ANN BAILEY: Hens aren't spring chickensI found myself talking to my mom’s chickens the other day (Don’t worry, I don’t have mental health issues because I didn’t hear them answer.) about the decline in their egg production.
I found myself talking to my mom’s chickens the other day (Don’t worry, I don’t have mental health issues because I didn’t hear them answer.) about the decline in their egg production.
In the past few weeks the number of eggs the flock of 19 produced dropped from an average of eight or nine a day, to two or three. I really wasn’t surprised about the reduction because I know that No. 1, the hens are getting old and No. 2, their production is affected by light.
At 5 years old, the hens are no longer spring chickens. If they were in commercial production they would have been in chicken soup four years ago. As it is, I would say that in chicken years they are at the least, middle aged. According to chicken experts, hens can live to be 10 to 15 years old. However, my mom, Marcia, who has raised chickens for most of her 86 years, has never had any live that long. She considers 5 to be a pretty advanced age.
I have to believe my mom’s assessment of the chickens’ longevity. Her chickens are, and always have been, treated like queens; eating laying mash as their main diet and receiving oats and vegetable and fruit scraps as treats. They get to scratch around in a large run during the day and are locked in safely in their coop at night. Even when they get old and don’t lay anymore, they do not become chicken soup. Instead, they die a natural death and receive a proper burial.
As far as the light issue, I know that chickens’ laying habits are influenced by the amount of daylight. This time of year, the days are significantly shorter, so their egg production falls off. They can be “tricked” into laying by leaving the lights on in the coop, but my mom always figured they needed a break, so she never did that.
The decrease in the amount of eggs I collect concerns me because I know that eventually it will fall off to zero and that means I will have to buy eggs again. I do not look forward to that for several reasons. First, my mom’s hen’s eggs taste much better than commercially grown eggs, second I know the chickens are raised humanely, and finally, I don’t have to worry about foodborne illnesses.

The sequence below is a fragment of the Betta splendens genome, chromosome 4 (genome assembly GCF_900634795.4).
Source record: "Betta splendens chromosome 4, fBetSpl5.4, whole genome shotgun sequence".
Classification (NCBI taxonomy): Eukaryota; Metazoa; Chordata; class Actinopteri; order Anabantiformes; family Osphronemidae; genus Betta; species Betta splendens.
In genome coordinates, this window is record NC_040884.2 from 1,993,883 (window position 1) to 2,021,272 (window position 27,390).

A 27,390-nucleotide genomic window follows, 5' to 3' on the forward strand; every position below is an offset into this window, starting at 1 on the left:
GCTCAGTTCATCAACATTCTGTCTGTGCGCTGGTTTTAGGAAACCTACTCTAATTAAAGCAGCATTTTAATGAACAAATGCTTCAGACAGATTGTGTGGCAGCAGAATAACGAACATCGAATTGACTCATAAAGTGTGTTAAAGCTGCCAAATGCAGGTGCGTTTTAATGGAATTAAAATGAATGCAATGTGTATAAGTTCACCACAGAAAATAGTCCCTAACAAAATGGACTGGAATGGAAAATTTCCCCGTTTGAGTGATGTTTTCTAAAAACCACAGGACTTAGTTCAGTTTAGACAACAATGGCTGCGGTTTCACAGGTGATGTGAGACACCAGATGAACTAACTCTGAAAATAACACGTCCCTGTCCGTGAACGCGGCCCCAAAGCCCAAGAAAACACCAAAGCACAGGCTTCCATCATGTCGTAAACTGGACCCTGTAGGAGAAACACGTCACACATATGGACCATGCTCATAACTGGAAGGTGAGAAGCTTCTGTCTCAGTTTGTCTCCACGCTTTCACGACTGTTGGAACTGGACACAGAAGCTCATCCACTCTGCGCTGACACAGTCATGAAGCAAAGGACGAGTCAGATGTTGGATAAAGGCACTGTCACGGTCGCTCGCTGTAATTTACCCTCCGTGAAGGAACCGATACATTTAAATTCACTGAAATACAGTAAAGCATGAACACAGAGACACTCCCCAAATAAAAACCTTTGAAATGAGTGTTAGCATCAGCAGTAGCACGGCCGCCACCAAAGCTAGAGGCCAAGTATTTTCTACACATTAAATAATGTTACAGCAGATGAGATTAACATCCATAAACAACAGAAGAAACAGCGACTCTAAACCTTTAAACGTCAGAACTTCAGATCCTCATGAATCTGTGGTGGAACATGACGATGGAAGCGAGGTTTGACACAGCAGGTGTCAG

Given the chicken’s advanced years, we probably will have to start thinking about getting some new, younger blood into the flock. This past summer I had hoped that we could hatch a clutch of eggs, but the hen who was setting on them apparently didn’t know how she had to keep them warm for 21 days.
The hen, which was quite insistent about setting, stayed in a nest most of the time, but the problem was that about a week into incubation she began frequently changing locations. One day she would be in the middle lower nest box, and the next day, I’d find her in the top left box. Her propensity to move resulted in the eggs getting cold so I disposed of them. The hen, however, insisted on setting for several more weeks and would fluff up her feathers and scold me when I reached under her to see if she had laid any eggs.
Finally, though, she must have given up on being a mother hen, and one evening when I went to shut the chicken coop door, she was roosting on the ceiling beams.
Unlike most chickens, my mom’s hens like to spend the night on the beams instead of on a roost. My guess is that it makes them feel safer from predators to be high overhead. However, it makes those of us who come into the chicken house morning and night to feed and water the chickens and collect their eggs less secure.
Though, we enter and exit the chicken house quietly, the chickens startle easily, which triggers an unpleasant response. I won’t go into details here, except to say that I and my family have left the building with proof of the chickens’ upset nerves in our hair, on our shoulders and in the middle of our backs. I keep disposable wash cloths and stain removers in the car so I can erase the evidence before we encounter the public.
My mom says that in all of her years of chicken raising, she’s never had chickens that roost on ceiling beams, so I am hoping that is an anomaly and that if we hatch some eggs or buy some young chickens next spring, they will rest on the roost. If they don’t I’ll have to a talk with them. Maybe younger chickens will be more responsive to my complaints.